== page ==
- Strömbäck, Jesper, Mark Ørsten and Toril Aalberg (2008) Political communication in the Nordic countries: An introduction. In Jesper Strömbäck, Mark Ørsten and Toril Aalberg (eds.), Communicating politics: Political communication in the Nordic countries, 11-24. Göteborg: Nordicom. (14 pp)
- Ørsten, Mark, Toril Aalberg and Jesper Strömbäck (2008) Conclusions: Similarities and differences between the Nordic countries. In Jesper Strömbäck, Mark Ørsten and Toril Aalberg (eds.), Communicating politics: Political communication in the Nordic countries, 267-272. Göteborg: Nordicom. (6 pp)
GJ 311-2: Public service media
- Chin, Yik Chan and Matthew D. Johnson (2012) Public cultural service: New paradigms of broadcasting policy and reform in the People’s Republic of China. In Gregory Ferrell Lowe and Jeanette Steemers (eds.), Regaining the initiative for public service media, 149-166. Göteborg: Nordicom. (18 pp)
- Collins, Richard (2010) From public service broadcasting to public service communication. In Gregory Ferrell Lowe (ed.), The public in public service media, 53-70. Göteborg: Nordicom. (18 pp)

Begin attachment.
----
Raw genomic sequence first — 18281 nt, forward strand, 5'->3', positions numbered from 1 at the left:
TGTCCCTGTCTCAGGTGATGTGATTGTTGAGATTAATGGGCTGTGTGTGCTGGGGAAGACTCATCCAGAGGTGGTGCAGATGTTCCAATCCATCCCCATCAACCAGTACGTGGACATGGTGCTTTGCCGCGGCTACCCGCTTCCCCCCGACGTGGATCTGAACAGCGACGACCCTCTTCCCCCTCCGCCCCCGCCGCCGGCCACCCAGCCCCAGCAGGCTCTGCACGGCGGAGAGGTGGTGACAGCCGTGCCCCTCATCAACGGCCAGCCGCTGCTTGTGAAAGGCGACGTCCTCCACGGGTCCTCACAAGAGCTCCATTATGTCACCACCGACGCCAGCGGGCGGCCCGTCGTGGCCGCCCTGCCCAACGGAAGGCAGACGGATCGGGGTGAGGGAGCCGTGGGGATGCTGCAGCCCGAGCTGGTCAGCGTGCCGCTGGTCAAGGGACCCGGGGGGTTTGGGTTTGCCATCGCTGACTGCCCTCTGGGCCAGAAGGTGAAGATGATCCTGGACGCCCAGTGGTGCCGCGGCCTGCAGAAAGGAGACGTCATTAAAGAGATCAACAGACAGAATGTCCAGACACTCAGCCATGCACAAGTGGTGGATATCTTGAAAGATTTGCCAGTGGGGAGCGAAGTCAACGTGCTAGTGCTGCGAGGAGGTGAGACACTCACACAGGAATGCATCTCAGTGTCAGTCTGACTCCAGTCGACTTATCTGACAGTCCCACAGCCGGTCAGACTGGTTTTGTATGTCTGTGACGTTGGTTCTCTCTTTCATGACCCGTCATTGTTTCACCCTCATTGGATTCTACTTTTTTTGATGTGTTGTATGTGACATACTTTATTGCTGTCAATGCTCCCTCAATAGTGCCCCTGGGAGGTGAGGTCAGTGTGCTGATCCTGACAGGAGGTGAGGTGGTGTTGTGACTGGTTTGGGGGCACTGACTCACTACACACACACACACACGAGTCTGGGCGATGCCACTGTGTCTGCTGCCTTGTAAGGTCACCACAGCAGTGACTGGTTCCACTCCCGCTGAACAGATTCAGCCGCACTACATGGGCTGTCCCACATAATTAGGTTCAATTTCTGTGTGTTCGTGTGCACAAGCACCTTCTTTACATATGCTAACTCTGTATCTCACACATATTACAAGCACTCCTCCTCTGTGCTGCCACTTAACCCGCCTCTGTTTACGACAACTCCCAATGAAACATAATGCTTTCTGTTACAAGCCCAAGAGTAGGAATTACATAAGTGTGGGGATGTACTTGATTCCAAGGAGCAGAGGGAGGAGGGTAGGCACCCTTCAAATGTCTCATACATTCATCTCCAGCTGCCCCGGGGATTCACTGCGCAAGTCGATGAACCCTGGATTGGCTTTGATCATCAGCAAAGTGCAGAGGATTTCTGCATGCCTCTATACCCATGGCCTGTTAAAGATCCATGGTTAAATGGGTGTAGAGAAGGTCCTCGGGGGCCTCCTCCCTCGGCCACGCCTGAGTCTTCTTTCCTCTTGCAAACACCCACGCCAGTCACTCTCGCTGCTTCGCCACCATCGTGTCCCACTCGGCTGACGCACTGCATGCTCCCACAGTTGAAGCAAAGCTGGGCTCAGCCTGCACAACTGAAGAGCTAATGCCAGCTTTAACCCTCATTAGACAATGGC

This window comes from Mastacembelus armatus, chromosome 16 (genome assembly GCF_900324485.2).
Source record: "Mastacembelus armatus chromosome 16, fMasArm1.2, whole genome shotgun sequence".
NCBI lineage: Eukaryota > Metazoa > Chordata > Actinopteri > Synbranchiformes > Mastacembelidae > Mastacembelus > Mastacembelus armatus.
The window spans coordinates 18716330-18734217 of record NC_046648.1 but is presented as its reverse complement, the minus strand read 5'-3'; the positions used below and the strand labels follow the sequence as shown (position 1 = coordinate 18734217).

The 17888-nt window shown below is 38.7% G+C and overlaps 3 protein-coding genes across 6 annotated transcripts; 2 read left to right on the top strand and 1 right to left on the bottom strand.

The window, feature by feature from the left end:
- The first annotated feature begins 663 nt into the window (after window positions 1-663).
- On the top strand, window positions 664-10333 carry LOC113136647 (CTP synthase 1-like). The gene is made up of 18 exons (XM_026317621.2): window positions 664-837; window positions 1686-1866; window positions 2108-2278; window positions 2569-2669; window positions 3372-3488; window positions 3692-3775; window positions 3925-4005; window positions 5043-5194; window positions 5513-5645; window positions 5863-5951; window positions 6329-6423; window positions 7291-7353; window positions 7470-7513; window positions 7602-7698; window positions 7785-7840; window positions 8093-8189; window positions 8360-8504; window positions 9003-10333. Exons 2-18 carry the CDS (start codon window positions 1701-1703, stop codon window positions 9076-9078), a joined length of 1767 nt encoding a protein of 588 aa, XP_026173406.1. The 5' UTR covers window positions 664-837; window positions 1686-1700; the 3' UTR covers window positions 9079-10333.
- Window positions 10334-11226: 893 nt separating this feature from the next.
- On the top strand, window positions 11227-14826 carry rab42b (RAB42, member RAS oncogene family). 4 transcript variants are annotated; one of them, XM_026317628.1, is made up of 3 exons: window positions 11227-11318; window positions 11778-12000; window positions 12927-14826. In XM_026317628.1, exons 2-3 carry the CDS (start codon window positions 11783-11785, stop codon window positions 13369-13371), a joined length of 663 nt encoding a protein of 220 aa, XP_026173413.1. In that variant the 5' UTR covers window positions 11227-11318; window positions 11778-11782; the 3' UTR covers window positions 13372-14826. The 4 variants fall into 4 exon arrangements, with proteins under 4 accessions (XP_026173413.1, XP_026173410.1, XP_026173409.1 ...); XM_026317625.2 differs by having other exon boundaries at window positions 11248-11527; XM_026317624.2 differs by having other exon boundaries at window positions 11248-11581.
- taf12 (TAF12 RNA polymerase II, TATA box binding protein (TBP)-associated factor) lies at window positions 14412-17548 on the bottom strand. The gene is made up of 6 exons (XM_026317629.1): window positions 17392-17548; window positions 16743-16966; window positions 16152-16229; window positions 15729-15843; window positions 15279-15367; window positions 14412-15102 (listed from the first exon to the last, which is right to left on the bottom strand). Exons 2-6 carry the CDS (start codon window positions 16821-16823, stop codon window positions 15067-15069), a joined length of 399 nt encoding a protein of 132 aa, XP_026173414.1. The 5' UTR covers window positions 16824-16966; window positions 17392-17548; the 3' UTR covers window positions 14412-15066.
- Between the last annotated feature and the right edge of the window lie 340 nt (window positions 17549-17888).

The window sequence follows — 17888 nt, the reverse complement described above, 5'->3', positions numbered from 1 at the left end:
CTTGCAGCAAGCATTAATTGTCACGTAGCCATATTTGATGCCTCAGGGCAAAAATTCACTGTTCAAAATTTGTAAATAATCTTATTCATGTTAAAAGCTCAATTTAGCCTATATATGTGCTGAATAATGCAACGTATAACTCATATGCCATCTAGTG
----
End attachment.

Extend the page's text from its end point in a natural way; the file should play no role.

- Freedman, Des and Vana Goblot (eds.) (2018) A future for public service television. London: Goldsmiths Press. (Excerpt 50 pp)
- Hujanen, Taisto, Lennart Weitbull and Eva Harrie (2013) The challenge of public service broadcasting in the Nordic countries: Contents and audiences. In Ulla Carlsson (ed.), Public service media from a Nordic horizon: Politics, markets, programming and users, 17-50. Göteborg: Nordicom. (24 pp)
- Juárez-Gámiz, Julio and Gregory Ferrell Lowe (2012) Breaking the mold with new media: Making way for a public service provider in Mexico? In Gregory Ferrell Lowe and Jeanette Steemers (eds.), Regaining the initiative for public service media, 167-182. Göteborg: Nordicom. (16 pp)
- Larsen, Håkon (2011) Public service broadcasting as an object for cultural policy in Norway and Sweden: A policy tool and an end in itself. Nordicom Review 32(2): 35-47. (13 pp)
- Lowe, Gregory Ferrell, Hilde Van den Bulck and Karen Donders (eds.) (2018) Public service media in the networked society. Göteborg: Nordicom: 7-124 and 195-210. (134 pp)